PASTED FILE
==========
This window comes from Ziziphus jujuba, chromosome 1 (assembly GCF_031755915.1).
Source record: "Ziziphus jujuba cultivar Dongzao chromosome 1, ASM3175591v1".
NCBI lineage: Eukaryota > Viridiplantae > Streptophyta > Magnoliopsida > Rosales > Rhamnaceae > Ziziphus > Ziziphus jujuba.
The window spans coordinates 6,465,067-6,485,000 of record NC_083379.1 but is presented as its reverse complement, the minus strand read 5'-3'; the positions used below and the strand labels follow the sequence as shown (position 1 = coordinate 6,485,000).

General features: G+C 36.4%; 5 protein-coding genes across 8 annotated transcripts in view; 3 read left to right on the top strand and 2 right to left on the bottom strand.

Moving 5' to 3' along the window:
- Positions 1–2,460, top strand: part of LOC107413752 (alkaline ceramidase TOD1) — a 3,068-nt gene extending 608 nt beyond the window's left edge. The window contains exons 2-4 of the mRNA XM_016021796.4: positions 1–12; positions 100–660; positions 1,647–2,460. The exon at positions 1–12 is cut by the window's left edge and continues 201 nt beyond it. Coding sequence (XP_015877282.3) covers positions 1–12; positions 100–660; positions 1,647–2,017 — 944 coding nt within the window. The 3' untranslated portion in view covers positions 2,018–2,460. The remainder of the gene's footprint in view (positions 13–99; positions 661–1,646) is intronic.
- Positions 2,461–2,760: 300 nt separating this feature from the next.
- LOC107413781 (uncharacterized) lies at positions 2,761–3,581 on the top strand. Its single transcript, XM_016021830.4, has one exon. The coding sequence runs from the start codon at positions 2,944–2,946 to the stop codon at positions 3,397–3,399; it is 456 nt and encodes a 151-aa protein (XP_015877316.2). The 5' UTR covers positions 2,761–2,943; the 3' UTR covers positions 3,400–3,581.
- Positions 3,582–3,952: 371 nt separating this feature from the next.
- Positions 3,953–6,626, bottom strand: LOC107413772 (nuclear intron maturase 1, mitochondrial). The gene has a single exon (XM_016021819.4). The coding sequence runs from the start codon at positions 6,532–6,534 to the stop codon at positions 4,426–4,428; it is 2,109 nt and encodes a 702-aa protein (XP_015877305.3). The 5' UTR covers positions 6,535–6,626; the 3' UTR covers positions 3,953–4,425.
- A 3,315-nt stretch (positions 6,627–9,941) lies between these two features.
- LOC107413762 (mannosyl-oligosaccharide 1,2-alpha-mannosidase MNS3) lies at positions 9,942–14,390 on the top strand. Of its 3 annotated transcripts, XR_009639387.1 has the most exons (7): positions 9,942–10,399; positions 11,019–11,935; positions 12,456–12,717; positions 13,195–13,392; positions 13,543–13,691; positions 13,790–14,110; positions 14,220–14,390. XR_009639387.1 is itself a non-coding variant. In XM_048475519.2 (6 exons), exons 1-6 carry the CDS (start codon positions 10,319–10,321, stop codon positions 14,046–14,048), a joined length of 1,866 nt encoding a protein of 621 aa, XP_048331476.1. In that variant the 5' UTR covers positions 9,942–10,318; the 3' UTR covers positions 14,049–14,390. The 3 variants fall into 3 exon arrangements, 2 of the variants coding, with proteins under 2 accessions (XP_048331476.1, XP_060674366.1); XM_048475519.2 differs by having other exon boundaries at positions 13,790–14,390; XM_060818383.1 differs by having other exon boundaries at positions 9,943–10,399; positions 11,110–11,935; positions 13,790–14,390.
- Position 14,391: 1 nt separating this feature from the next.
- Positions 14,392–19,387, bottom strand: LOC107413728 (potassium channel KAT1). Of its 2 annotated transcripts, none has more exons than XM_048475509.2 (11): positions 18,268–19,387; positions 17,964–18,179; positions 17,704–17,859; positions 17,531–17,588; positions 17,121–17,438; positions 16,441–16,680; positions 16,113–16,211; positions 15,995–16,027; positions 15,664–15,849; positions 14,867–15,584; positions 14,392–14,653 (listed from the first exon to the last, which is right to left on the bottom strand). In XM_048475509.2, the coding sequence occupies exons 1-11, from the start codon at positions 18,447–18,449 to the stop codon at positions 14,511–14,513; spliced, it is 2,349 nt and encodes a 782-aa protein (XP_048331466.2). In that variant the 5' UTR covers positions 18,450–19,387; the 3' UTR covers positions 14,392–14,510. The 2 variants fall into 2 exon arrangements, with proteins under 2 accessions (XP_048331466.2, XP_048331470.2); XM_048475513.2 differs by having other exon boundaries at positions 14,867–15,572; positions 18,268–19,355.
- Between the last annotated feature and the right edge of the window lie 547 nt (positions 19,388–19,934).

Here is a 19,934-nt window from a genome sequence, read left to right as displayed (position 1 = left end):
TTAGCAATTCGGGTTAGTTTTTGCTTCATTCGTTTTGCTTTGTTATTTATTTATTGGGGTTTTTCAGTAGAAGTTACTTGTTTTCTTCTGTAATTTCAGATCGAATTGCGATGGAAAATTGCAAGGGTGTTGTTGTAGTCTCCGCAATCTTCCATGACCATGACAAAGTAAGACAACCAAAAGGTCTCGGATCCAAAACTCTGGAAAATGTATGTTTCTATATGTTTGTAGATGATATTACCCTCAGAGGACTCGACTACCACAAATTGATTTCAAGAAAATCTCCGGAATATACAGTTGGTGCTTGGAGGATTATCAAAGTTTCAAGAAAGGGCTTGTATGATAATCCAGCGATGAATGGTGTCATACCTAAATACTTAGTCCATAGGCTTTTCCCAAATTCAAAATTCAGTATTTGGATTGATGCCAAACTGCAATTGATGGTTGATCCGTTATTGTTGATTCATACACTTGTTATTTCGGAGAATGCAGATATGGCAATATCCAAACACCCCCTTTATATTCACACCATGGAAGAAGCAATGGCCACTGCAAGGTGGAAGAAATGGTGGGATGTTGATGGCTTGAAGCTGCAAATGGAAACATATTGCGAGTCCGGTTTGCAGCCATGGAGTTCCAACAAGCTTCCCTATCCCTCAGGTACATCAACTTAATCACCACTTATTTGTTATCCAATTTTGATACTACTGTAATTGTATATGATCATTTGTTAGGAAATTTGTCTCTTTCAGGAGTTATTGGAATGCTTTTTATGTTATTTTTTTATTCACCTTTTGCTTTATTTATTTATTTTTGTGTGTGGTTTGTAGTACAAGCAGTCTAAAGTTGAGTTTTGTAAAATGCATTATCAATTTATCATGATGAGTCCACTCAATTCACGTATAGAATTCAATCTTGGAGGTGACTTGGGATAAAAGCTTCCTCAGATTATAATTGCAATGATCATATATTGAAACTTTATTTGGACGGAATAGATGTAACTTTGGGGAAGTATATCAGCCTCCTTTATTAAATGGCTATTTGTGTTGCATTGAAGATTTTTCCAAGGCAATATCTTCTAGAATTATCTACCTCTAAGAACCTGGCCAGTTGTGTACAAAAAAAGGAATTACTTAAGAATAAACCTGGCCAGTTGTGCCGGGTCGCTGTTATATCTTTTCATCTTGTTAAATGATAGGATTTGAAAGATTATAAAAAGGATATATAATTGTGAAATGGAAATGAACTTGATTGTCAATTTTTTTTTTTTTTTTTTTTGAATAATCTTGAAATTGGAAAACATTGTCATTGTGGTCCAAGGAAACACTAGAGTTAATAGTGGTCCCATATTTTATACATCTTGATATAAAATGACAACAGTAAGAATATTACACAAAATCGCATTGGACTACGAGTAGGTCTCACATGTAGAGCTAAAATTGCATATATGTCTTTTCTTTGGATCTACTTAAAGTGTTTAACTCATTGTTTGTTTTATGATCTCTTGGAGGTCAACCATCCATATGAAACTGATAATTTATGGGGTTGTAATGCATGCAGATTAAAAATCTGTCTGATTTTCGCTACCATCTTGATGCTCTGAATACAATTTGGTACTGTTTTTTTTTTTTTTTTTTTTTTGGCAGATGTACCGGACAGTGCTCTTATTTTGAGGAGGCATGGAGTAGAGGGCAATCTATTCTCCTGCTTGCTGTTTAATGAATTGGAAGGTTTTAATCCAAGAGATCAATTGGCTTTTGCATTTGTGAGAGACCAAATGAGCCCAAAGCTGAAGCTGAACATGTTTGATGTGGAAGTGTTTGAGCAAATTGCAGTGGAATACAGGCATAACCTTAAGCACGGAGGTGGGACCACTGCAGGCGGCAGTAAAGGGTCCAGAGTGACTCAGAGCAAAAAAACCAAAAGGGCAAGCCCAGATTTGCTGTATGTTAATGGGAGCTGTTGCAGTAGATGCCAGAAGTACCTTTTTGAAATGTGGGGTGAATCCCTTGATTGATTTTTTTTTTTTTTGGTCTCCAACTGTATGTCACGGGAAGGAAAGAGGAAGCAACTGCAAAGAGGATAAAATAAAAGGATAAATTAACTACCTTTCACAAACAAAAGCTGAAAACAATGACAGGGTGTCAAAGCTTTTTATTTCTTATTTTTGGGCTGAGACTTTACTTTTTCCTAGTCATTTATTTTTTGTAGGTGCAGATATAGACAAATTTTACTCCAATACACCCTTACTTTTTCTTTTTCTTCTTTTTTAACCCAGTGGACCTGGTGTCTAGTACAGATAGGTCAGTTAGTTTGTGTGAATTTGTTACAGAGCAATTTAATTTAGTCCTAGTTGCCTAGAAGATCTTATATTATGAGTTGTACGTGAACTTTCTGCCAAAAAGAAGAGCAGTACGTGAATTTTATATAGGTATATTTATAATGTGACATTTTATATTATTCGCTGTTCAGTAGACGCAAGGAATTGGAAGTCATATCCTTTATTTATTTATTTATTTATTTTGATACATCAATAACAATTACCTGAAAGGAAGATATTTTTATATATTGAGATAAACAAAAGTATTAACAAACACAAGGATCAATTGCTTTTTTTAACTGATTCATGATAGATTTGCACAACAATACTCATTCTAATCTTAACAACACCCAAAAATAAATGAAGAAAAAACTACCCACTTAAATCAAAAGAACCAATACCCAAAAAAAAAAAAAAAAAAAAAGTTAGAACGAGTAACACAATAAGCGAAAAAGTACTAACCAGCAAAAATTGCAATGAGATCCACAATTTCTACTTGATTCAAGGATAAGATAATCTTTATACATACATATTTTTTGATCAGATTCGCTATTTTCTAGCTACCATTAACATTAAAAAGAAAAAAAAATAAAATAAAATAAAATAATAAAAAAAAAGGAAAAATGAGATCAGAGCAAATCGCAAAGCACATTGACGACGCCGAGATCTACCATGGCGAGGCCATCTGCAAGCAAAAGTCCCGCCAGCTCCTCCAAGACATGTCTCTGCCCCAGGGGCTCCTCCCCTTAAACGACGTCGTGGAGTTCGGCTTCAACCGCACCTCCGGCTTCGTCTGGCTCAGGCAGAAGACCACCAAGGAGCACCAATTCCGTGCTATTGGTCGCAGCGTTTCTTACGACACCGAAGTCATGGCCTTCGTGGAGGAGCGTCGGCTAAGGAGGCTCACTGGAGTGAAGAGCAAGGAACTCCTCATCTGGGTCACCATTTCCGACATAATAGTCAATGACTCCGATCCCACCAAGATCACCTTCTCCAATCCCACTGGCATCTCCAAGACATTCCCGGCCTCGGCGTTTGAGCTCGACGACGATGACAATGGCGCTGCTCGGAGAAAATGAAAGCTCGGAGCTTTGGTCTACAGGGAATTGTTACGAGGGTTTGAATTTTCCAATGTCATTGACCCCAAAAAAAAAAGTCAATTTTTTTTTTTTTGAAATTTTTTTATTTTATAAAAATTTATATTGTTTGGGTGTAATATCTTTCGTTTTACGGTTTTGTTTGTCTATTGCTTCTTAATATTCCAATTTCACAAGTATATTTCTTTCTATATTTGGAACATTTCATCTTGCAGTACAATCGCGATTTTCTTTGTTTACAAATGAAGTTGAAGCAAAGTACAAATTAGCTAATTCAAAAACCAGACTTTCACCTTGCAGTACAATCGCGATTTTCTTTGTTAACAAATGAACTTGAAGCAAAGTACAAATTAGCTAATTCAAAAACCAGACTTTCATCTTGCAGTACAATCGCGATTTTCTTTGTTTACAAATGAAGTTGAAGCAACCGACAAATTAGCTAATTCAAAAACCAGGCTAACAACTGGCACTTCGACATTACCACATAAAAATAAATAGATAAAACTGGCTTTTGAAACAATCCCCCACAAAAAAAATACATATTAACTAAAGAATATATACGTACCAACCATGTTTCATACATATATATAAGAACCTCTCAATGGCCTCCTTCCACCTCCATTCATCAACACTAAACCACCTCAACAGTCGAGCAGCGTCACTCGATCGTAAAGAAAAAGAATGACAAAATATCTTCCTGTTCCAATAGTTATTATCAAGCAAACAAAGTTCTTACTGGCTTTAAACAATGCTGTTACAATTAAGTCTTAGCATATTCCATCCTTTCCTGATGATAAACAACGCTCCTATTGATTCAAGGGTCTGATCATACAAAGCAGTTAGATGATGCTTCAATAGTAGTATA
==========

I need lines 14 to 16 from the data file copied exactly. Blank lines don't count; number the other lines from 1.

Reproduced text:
- Position 14,391: 1 nt separating this feature from the next.
- Positions 14,392–19,387, bottom strand: LOC107413728 (potassium channel KAT1). Of its 2 annotated transcripts, none has more exons than XM_048475509.2 (11): positions 18,268–19,387; positions 17,964–18,179; positions 17,704–17,859; positions 17,531–17,588; positions 17,121–17,438; positions 16,441–16,680; positions 16,113–16,211; positions 15,995–16,027; positions 15,664–15,849; positions 14,867–15,584; positions 14,392–14,653 (listed from the first exon to the last, which is right to left on the bottom strand). In XM_048475509.2, the coding sequence occupies exons 1-11, from the start codon at positions 18,447–18,449 to the stop codon at positions 14,511–14,513; spliced, it is 2,349 nt and encodes a 782-aa protein (XP_048331466.2). In that variant the 5' UTR covers positions 18,450–19,387; the 3' UTR covers positions 14,392–14,510. The 2 variants fall into 2 exon arrangements, with proteins under 2 accessions (XP_048331466.2, XP_048331470.2); XM_048475513.2 differs by having other exon boundaries at positions 14,867–15,572; positions 18,268–19,355.
- Between the last annotated feature and the right edge of the window lie 547 nt (positions 19,388–19,934).